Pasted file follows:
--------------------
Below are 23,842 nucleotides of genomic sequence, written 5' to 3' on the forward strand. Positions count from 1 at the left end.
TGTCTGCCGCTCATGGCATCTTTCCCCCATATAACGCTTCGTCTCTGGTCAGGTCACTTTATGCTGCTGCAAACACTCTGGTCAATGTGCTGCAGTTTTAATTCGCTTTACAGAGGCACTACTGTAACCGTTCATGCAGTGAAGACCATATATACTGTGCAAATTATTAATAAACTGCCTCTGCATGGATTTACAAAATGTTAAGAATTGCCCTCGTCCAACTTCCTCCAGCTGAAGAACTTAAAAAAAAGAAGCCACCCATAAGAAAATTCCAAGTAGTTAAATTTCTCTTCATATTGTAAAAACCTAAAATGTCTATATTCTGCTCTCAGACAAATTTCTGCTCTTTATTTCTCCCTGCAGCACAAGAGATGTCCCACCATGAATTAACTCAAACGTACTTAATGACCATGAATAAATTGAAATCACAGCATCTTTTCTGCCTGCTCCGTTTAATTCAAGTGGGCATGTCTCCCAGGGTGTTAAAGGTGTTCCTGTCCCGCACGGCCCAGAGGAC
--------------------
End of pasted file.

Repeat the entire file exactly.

Below are 23,842 nucleotides of genomic sequence, written 5' to 3' on the forward strand. Positions count from 1 at the left end.
TGTCTGCCGCTCATGGCATCTTTCCCCCATATAACGCTTCGTCTCTGGTCAGGTCACTTTATGCTGCTGCAAACACTCTGGTCAATGTGCTGCAGTTTTAATTCGCTTTACAGAGGCACTACTGTAACCGTTCATGCAGTGAAGACCATATATACTGTGCAAATTATTAATAAACTGCCTCTGCATGGATTTACAAAATGTTAAGAATTGCCCTCGTCCAACTTCCTCCAGCTGAAGAACTTAAAAAAAAGAAGCCACCCATAAGAAAATTCCAAGTAGTTAAATTTCTCTTCATATTGTAAAAACCTAAAATGTCTATATTCTGCTCTCAGACAAATTTCTGCTCTTTATTTCTCCCTGCAGCACAAGAGATGTCCCACCATGAATTAACTCAAACGTACTTAATGACCATGAATAAATTGAAATCACAGCATCTTTTCTGCCTGCTCCGTTTAATTCAAGTGGGCATGTCTCCCAGGGTGTTAAAGGTGTTCCTGTCCCGCACGGCCCAGAGGAC